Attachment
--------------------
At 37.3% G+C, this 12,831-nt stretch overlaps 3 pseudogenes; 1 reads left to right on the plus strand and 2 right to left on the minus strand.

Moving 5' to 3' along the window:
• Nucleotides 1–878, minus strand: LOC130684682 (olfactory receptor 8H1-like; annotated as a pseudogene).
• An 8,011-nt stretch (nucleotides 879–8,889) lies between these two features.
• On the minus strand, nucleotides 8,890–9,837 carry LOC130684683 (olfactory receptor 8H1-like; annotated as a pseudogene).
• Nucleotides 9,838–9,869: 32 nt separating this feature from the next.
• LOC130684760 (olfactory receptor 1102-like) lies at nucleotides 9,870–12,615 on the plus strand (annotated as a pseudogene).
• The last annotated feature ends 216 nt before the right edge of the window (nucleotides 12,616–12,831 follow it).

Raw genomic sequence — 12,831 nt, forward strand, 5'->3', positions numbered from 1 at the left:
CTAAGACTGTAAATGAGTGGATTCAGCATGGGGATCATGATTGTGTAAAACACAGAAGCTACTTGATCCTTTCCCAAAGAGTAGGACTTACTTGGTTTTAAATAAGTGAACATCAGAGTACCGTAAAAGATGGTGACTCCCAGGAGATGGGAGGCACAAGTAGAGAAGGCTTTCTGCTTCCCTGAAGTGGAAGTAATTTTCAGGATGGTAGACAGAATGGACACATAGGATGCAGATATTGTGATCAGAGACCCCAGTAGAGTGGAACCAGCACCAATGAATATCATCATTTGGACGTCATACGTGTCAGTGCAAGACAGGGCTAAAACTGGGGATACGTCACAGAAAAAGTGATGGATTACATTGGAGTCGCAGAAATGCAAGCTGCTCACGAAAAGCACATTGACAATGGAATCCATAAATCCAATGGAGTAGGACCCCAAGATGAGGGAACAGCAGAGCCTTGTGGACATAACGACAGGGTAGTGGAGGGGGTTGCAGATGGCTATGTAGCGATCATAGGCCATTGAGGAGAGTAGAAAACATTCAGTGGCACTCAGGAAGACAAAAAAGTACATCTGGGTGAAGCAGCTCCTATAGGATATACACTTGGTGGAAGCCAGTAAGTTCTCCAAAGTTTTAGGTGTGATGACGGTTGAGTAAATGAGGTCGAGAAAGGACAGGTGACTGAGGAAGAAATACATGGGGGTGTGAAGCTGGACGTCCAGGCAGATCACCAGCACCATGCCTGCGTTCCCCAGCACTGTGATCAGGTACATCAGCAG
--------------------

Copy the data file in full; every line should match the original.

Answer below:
At 37.3% G+C, this 12,831-nt stretch overlaps 3 pseudogenes; 1 reads left to right on the plus strand and 2 right to left on the minus strand.

Moving 5' to 3' along the window:
• Nucleotides 1–878, minus strand: LOC130684682 (olfactory receptor 8H1-like; annotated as a pseudogene).
• An 8,011-nt stretch (nucleotides 879–8,889) lies between these two features.
• On the minus strand, nucleotides 8,890–9,837 carry LOC130684683 (olfactory receptor 8H1-like; annotated as a pseudogene).
• Nucleotides 9,838–9,869: 32 nt separating this feature from the next.
• LOC130684760 (olfactory receptor 1102-like) lies at nucleotides 9,870–12,615 on the plus strand (annotated as a pseudogene).
• The last annotated feature ends 216 nt before the right edge of the window (nucleotides 12,616–12,831 follow it).

Raw genomic sequence — 12,831 nt, forward strand, 5'->3', positions numbered from 1 at the left:
CTAAGACTGTAAATGAGTGGATTCAGCATGGGGATCATGATTGTGTAAAACACAGAAGCTACTTGATCCTTTCCCAAAGAGTAGGACTTACTTGGTTTTAAATAAGTGAACATCAGAGTACCGTAAAAGATGGTGACTCCCAGGAGATGGGAGGCACAAGTAGAGAAGGCTTTCTGCTTCCCTGAAGTGGAAGTAATTTTCAGGATGGTAGACAGAATGGACACATAGGATGCAGATATTGTGATCAGAGACCCCAGTAGAGTGGAACCAGCACCAATGAATATCATCATTTGGACGTCATACGTGTCAGTGCAAGACAGGGCTAAAACTGGGGATACGTCACAGAAAAAGTGATGGATTACATTGGAGTCGCAGAAATGCAAGCTGCTCACGAAAAGCACATTGACAATGGAATCCATAAATCCAATGGAGTAGGACCCCAAGATGAGGGAACAGCAGAGCCTTGTGGACATAACGACAGGGTAGTGGAGGGGGTTGCAGATGGCTATGTAGCGATCATAGGCCATTGAGGAGAGTAGAAAACATTCAGTGGCACTCAGGAAGACAAAAAAGTACATCTGGGTGAAGCAGCTCCTATAGGATATACACTTGGTGGAAGCCAGTAAGTTCTCCAAAGTTTTAGGTGTGATGACGGTTGAGTAAATGAGGTCGAGAAAGGACAGGTGACTGAGGAAGAAATACATGGGGGTGTGAAGCTGGACGTCCAGGCAGATCACCAGCACCATGCCTGCGTTCCCCAGCACTGTGATCAGGTACATCAGCAG